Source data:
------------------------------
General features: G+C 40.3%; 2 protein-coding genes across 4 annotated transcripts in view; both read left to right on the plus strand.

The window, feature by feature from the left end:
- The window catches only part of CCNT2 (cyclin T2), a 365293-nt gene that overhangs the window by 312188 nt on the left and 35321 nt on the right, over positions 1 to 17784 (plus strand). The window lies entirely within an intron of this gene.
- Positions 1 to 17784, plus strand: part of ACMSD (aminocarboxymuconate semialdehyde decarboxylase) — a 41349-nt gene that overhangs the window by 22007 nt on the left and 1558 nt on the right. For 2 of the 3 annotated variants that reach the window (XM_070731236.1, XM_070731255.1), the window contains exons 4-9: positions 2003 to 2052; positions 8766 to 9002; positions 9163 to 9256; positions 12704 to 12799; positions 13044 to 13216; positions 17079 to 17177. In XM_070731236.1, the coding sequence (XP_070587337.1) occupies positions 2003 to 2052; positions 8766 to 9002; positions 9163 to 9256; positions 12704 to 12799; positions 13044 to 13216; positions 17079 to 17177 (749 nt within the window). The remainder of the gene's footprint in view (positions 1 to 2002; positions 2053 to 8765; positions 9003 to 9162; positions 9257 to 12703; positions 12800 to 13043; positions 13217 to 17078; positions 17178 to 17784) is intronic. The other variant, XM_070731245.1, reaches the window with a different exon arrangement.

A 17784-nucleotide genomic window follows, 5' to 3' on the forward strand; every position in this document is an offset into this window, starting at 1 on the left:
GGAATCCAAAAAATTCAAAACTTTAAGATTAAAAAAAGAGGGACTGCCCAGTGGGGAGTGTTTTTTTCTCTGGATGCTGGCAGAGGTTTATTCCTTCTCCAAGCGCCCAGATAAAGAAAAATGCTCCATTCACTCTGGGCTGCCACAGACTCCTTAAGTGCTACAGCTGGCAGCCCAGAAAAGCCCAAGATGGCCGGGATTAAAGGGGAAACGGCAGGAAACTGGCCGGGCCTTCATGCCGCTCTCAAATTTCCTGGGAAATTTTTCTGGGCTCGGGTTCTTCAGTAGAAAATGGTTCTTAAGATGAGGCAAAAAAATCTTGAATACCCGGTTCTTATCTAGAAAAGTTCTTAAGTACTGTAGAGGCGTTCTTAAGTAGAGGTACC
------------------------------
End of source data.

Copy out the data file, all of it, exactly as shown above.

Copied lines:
General features: G+C 40.3%; 2 protein-coding genes across 4 annotated transcripts in view; both read left to right on the plus strand.

The window, feature by feature from the left end:
- The window catches only part of CCNT2 (cyclin T2), a 365293-nt gene that overhangs the window by 312188 nt on the left and 35321 nt on the right, over positions 1 to 17784 (plus strand). The window lies entirely within an intron of this gene.
- Positions 1 to 17784, plus strand: part of ACMSD (aminocarboxymuconate semialdehyde decarboxylase) — a 41349-nt gene that overhangs the window by 22007 nt on the left and 1558 nt on the right. For 2 of the 3 annotated variants that reach the window (XM_070731236.1, XM_070731255.1), the window contains exons 4-9: positions 2003 to 2052; positions 8766 to 9002; positions 9163 to 9256; positions 12704 to 12799; positions 13044 to 13216; positions 17079 to 17177. In XM_070731236.1, the coding sequence (XP_070587337.1) occupies positions 2003 to 2052; positions 8766 to 9002; positions 9163 to 9256; positions 12704 to 12799; positions 13044 to 13216; positions 17079 to 17177 (749 nt within the window). The remainder of the gene's footprint in view (positions 1 to 2002; positions 2053 to 8765; positions 9003 to 9162; positions 9257 to 12703; positions 12800 to 13043; positions 13217 to 17078; positions 17178 to 17784) is intronic. The other variant, XM_070731245.1, reaches the window with a different exon arrangement.

A 17784-nucleotide genomic window follows, 5' to 3' on the forward strand; every position in this document is an offset into this window, starting at 1 on the left:
GGAATCCAAAAAATTCAAAACTTTAAGATTAAAAAAAGAGGGACTGCCCAGTGGGGAGTGTTTTTTTCTCTGGATGCTGGCAGAGGTTTATTCCTTCTCCAAGCGCCCAGATAAAGAAAAATGCTCCATTCACTCTGGGCTGCCACAGACTCCTTAAGTGCTACAGCTGGCAGCCCAGAAAAGCCCAAGATGGCCGGGATTAAAGGGGAAACGGCAGGAAACTGGCCGGGCCTTCATGCCGCTCTCAAATTTCCTGGGAAATTTTTCTGGGCTCGGGTTCTTCAGTAGAAAATGGTTCTTAAGATGAGGCAAAAAAATCTTGAATACCCGGTTCTTATCTAGAAAAGTTCTTAAGTACTGTAGAGGCGTTCTTAAGTAGAGGTACC